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With a city based on desert heat, gambling, entertainment and late-night debauchery, the unexpected becomes the norm. Whether you’re one of the more than 36 million annual visitors gambling away the house payment or enjoying an adult beverage at the new “it” night club, Las Vegas, NV, has whatever you desire.
Las Vegas is advertised as an adult Disneyland where everything and anything is possible – and happens. Clark County firefighters and local EMS agencies know these statements to be truths all too well. Whether it’s the herd of young ladies slipping and falling while leaving the clubs at 4 A.M. or the 5 A.M. rollover accident caused by an intoxicated driver, the nights here are never dull. Among the most frequent calls, though, is a common occurrence that is increasing every year: the “Las Vegas Syndrome” patient.
“Las Vegas Syndrome” is not an actual disease, but a street term given to incidents that involve certain visitors who basically cannot handle Las Vegas. A person with “Las Vegas Syndrome” is someone with not enough sleep, not enough water intake, too much sun and, of course, too much alcohol.
The “illness” itself ranges in effect from signs and symptoms of the flu to intoxication and lying in one’s own vomit to unresponsiveness and emergency transport to the closest emergency room. Many times, the simple remedy is taking a few hours to rehydrate and detox. Clark County firefighters can’t go a shift without running their share of dehydrated and intoxicated individuals, with most of these calls coming after midnight.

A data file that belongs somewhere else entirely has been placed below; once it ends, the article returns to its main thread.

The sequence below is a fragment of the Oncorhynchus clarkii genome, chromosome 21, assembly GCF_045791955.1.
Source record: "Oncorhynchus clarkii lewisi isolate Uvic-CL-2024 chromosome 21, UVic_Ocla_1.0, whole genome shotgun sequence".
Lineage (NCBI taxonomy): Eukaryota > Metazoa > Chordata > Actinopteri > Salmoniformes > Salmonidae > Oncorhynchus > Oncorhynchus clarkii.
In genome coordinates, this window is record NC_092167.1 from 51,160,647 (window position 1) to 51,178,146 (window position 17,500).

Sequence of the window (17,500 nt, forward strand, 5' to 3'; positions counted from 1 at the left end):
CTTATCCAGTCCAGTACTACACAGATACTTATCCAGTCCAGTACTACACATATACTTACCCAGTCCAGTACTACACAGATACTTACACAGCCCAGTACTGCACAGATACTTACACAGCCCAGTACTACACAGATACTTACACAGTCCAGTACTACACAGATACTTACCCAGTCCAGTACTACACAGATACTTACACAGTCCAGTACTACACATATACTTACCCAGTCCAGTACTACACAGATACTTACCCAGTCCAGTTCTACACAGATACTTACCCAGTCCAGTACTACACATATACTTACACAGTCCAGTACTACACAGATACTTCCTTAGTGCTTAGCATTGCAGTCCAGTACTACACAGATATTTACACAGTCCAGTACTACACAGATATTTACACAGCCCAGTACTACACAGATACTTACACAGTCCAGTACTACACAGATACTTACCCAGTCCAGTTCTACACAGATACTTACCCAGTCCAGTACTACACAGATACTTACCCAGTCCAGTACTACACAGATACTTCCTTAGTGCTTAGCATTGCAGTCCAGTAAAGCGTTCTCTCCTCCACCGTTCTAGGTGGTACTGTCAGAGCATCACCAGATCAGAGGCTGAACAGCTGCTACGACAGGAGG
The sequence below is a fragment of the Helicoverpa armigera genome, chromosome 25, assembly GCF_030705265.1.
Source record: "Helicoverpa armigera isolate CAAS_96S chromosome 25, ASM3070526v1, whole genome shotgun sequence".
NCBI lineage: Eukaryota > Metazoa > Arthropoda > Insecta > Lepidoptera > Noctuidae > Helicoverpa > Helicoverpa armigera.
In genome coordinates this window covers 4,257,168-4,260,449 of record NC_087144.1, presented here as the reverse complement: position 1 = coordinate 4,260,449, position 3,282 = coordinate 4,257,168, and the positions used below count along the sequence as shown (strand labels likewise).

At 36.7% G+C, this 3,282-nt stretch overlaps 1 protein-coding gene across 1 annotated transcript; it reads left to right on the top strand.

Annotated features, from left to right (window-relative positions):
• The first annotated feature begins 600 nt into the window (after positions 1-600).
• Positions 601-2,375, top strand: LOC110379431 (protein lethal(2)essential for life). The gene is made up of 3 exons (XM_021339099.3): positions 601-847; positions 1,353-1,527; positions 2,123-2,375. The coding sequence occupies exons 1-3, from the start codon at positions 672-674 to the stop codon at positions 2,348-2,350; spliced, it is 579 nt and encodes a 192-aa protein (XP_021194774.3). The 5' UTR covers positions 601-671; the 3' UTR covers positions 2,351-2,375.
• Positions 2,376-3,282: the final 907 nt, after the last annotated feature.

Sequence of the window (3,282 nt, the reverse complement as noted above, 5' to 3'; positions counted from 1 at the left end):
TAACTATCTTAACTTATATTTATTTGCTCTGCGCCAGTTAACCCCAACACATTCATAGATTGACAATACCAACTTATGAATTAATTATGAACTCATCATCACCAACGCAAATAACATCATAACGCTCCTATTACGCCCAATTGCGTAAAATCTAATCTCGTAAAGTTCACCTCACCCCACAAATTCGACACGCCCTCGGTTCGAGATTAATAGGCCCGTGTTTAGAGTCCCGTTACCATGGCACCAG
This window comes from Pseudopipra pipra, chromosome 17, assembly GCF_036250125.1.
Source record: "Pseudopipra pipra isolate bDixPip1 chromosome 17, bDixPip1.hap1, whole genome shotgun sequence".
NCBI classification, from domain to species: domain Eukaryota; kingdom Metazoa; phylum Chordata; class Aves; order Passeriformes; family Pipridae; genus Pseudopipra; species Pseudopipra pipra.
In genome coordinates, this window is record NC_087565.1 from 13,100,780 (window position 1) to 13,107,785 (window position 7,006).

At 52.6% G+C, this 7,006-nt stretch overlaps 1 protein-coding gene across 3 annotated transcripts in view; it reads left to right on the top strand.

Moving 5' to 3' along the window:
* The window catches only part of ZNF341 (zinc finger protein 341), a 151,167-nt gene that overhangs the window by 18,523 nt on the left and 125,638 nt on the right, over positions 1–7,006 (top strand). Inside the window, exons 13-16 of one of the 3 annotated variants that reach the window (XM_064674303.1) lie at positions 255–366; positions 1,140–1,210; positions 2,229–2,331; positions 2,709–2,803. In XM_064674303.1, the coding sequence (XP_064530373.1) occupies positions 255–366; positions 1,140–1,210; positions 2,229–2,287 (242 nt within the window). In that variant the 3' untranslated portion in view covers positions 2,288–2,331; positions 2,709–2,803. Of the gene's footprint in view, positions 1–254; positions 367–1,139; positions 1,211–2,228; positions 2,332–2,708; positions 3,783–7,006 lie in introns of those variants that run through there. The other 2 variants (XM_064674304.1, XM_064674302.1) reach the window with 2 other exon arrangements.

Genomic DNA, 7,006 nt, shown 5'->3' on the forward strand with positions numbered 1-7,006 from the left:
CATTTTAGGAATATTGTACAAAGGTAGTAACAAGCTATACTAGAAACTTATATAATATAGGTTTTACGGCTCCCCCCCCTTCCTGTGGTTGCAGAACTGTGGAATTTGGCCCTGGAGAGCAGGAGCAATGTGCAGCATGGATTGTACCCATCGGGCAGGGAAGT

Although “Las Vegas Syndrome” can be a true medical emergency, many times it’s a just a funny story for the person to go back home with. “Vegas Baby!” and “What happens in Vegas…” are catch phrases said by, and lived out by, tourists from all over the world.
Being a firefighter/paramedic at Clark County Firehouse 11, where our first-in area is the south side of the “The Strip,” my crew encounters these calls on a daily basis. Whether it’s a young man celebrating his 21st birthday at a resort swimming pool or young ladies attending a bachelorette party at a new nightclub, alcohol will be consumed and mistakes will be made.
Station 11 ran more than 9,000 calls in 2012; in 2011, it had the eighth-busiest rescue (that’s an ambulance for you East Coast folks) in the nation, responding to 5,549 calls, according to the Firehouse® Magazine National Run Survey. In one recent shift, between our six first-in hotels (Excalibur, Hooters, Luxor, Mandalay Bay, MGM and Tropicana), we ran 12 “Las Vegas Syndrome”-type calls on top of our other 35 calls, which included a house fire and a vehicle rollover.
Clark County Fire Dept./11-B
Las Vegas, NV
The writer is an alumnus of the Rio Hondo Fire Academy and Rio Hondo Truck Academy. He volunteered with the American Red Cross after Hurricane Katrina and Hurricane Rita. He currently is an Explorer Advisor with the CCFD. n